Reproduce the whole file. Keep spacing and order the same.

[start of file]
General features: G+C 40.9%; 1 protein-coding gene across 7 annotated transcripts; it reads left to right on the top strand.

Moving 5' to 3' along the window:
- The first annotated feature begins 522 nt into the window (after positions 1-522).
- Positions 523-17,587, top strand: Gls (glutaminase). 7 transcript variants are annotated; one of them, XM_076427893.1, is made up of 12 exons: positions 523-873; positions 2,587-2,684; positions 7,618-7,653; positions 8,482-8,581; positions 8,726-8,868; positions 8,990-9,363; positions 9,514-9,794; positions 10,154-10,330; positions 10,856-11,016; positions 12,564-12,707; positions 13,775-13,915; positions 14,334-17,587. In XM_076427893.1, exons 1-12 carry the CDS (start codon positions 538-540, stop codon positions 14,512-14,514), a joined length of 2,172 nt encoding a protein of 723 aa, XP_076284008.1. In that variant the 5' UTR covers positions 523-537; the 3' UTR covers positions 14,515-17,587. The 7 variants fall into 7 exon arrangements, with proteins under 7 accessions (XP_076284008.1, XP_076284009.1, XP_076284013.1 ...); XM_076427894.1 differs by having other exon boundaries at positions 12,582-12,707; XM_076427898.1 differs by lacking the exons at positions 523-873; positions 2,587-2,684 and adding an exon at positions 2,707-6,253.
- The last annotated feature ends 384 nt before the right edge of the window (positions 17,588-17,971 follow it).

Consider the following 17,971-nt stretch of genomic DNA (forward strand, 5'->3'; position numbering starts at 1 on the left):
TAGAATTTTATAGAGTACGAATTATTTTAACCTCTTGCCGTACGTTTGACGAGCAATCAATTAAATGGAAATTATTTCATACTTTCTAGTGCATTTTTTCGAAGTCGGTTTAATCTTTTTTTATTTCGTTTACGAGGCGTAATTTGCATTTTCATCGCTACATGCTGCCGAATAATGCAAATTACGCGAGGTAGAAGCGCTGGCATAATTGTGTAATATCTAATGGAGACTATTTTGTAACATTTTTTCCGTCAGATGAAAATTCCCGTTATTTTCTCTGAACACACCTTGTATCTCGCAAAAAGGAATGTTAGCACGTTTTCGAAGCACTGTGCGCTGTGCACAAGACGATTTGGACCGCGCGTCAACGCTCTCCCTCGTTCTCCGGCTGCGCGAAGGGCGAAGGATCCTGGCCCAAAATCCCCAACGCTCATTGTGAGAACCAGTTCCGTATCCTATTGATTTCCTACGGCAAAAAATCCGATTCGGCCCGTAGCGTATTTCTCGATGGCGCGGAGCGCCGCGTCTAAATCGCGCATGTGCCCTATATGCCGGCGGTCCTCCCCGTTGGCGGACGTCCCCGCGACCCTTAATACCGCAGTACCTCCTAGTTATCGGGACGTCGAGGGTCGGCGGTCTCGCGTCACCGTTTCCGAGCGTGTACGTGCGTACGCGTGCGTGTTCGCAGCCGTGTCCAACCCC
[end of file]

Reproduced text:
General features: G+C 40.9%; 1 protein-coding gene across 7 annotated transcripts; it reads left to right on the top strand.

Moving 5' to 3' along the window:
- The first annotated feature begins 522 nt into the window (after positions 1-522).
- Positions 523-17,587, top strand: Gls (glutaminase). 7 transcript variants are annotated; one of them, XM_076427893.1, is made up of 12 exons: positions 523-873; positions 2,587-2,684; positions 7,618-7,653; positions 8,482-8,581; positions 8,726-8,868; positions 8,990-9,363; positions 9,514-9,794; positions 10,154-10,330; positions 10,856-11,016; positions 12,564-12,707; positions 13,775-13,915; positions 14,334-17,587. In XM_076427893.1, exons 1-12 carry the CDS (start codon positions 538-540, stop codon positions 14,512-14,514), a joined length of 2,172 nt encoding a protein of 723 aa, XP_076284008.1. In that variant the 5' UTR covers positions 523-537; the 3' UTR covers positions 14,515-17,587. The 7 variants fall into 7 exon arrangements, with proteins under 7 accessions (XP_076284008.1, XP_076284009.1, XP_076284013.1 ...); XM_076427894.1 differs by having other exon boundaries at positions 12,582-12,707; XM_076427898.1 differs by lacking the exons at positions 523-873; positions 2,587-2,684 and adding an exon at positions 2,707-6,253.
- The last annotated feature ends 384 nt before the right edge of the window (positions 17,588-17,971 follow it).

Consider the following 17,971-nt stretch of genomic DNA (forward strand, 5'->3'; position numbering starts at 1 on the left):
TAGAATTTTATAGAGTACGAATTATTTTAACCTCTTGCCGTACGTTTGACGAGCAATCAATTAAATGGAAATTATTTCATACTTTCTAGTGCATTTTTTCGAAGTCGGTTTAATCTTTTTTTATTTCGTTTACGAGGCGTAATTTGCATTTTCATCGCTACATGCTGCCGAATAATGCAAATTACGCGAGGTAGAAGCGCTGGCATAATTGTGTAATATCTAATGGAGACTATTTTGTAACATTTTTTCCGTCAGATGAAAATTCCCGTTATTTTCTCTGAACACACCTTGTATCTCGCAAAAAGGAATGTTAGCACGTTTTCGAAGCACTGTGCGCTGTGCACAAGACGATTTGGACCGCGCGTCAACGCTCTCCCTCGTTCTCCGGCTGCGCGAAGGGCGAAGGATCCTGGCCCAAAATCCCCAACGCTCATTGTGAGAACCAGTTCCGTATCCTATTGATTTCCTACGGCAAAAAATCCGATTCGGCCCGTAGCGTATTTCTCGATGGCGCGGAGCGCCGCGTCTAAATCGCGCATGTGCCCTATATGCCGGCGGTCCTCCCCGTTGGCGGACGTCCCCGCGACCCTTAATACCGCAGTACCTCCTAGTTATCGGGACGTCGAGGGTCGGCGGTCTCGCGTCACCGTTTCCGAGCGTGTACGTGCGTACGCGTGCGTGTTCGCAGCCGTGTCCAACCCC